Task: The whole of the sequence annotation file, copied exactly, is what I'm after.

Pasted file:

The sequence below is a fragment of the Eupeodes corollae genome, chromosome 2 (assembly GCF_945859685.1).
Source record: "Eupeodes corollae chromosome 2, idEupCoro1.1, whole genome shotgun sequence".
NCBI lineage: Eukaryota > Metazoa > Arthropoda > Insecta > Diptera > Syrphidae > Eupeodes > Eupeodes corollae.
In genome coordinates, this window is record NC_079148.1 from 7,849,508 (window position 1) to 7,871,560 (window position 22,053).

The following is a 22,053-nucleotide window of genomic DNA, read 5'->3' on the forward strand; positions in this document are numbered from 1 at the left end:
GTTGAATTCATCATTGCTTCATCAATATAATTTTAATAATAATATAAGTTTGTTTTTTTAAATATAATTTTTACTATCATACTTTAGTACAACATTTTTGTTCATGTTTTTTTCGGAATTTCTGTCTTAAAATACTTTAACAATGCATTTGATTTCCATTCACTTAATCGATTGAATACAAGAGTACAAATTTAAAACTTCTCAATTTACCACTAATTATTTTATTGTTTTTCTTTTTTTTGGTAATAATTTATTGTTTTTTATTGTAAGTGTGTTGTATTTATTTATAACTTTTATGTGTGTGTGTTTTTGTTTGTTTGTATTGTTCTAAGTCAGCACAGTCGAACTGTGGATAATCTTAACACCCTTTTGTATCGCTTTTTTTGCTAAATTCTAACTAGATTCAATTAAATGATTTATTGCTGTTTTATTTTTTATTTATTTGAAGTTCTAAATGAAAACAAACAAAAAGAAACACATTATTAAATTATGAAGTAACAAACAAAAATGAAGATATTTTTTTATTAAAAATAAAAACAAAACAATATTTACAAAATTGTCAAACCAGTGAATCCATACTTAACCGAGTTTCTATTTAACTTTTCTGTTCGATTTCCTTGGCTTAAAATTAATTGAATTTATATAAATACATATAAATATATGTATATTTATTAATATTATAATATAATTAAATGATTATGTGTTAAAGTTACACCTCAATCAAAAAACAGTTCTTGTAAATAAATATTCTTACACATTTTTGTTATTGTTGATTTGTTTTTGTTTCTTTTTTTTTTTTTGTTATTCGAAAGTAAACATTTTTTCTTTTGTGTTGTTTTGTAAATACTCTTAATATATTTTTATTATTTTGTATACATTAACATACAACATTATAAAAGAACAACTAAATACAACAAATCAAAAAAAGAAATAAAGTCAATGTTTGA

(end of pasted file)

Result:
The sequence below is a fragment of the Eupeodes corollae genome, chromosome 2 (assembly GCF_945859685.1).
Source record: "Eupeodes corollae chromosome 2, idEupCoro1.1, whole genome shotgun sequence".
NCBI lineage: Eukaryota > Metazoa > Arthropoda > Insecta > Diptera > Syrphidae > Eupeodes > Eupeodes corollae.
In genome coordinates, this window is record NC_079148.1 from 7,849,508 (window position 1) to 7,871,560 (window position 22,053).

The following is a 22,053-nucleotide window of genomic DNA, read 5'->3' on the forward strand; positions in this document are numbered from 1 at the left end:
GTTGAATTCATCATTGCTTCATCAATATAATTTTAATAATAATATAAGTTTGTTTTTTTAAATATAATTTTTACTATCATACTTTAGTACAACATTTTTGTTCATGTTTTTTTCGGAATTTCTGTCTTAAAATACTTTAACAATGCATTTGATTTCCATTCACTTAATCGATTGAATACAAGAGTACAAATTTAAAACTTCTCAATTTACCACTAATTATTTTATTGTTTTTCTTTTTTTTGGTAATAATTTATTGTTTTTTATTGTAAGTGTGTTGTATTTATTTATAACTTTTATGTGTGTGTGTTTTTGTTTGTTTGTATTGTTCTAAGTCAGCACAGTCGAACTGTGGATAATCTTAACACCCTTTTGTATCGCTTTTTTTGCTAAATTCTAACTAGATTCAATTAAATGATTTATTGCTGTTTTATTTTTTATTTATTTGAAGTTCTAAATGAAAACAAACAAAAAGAAACACATTATTAAATTATGAAGTAACAAACAAAAATGAAGATATTTTTTTATTAAAAATAAAAACAAAACAATATTTACAAAATTGTCAAACCAGTGAATCCATACTTAACCGAGTTTCTATTTAACTTTTCTGTTCGATTTCCTTGGCTTAAAATTAATTGAATTTATATAAATACATATAAATATATGTATATTTATTAATATTATAATATAATTAAATGATTATGTGTTAAAGTTACACCTCAATCAAAAAACAGTTCTTGTAAATAAATATTCTTACACATTTTTGTTATTGTTGATTTGTTTTTGTTTCTTTTTTTTTTTTTGTTATTCGAAAGTAAACATTTTTTCTTTTGTGTTGTTTTGTAAATACTCTTAATATATTTTTATTATTTTGTATACATTAACATACAACATTATAAAAGAACAACTAAATACAACAAATCAAAAAAAGAAATAAAGTCAATGTTTGA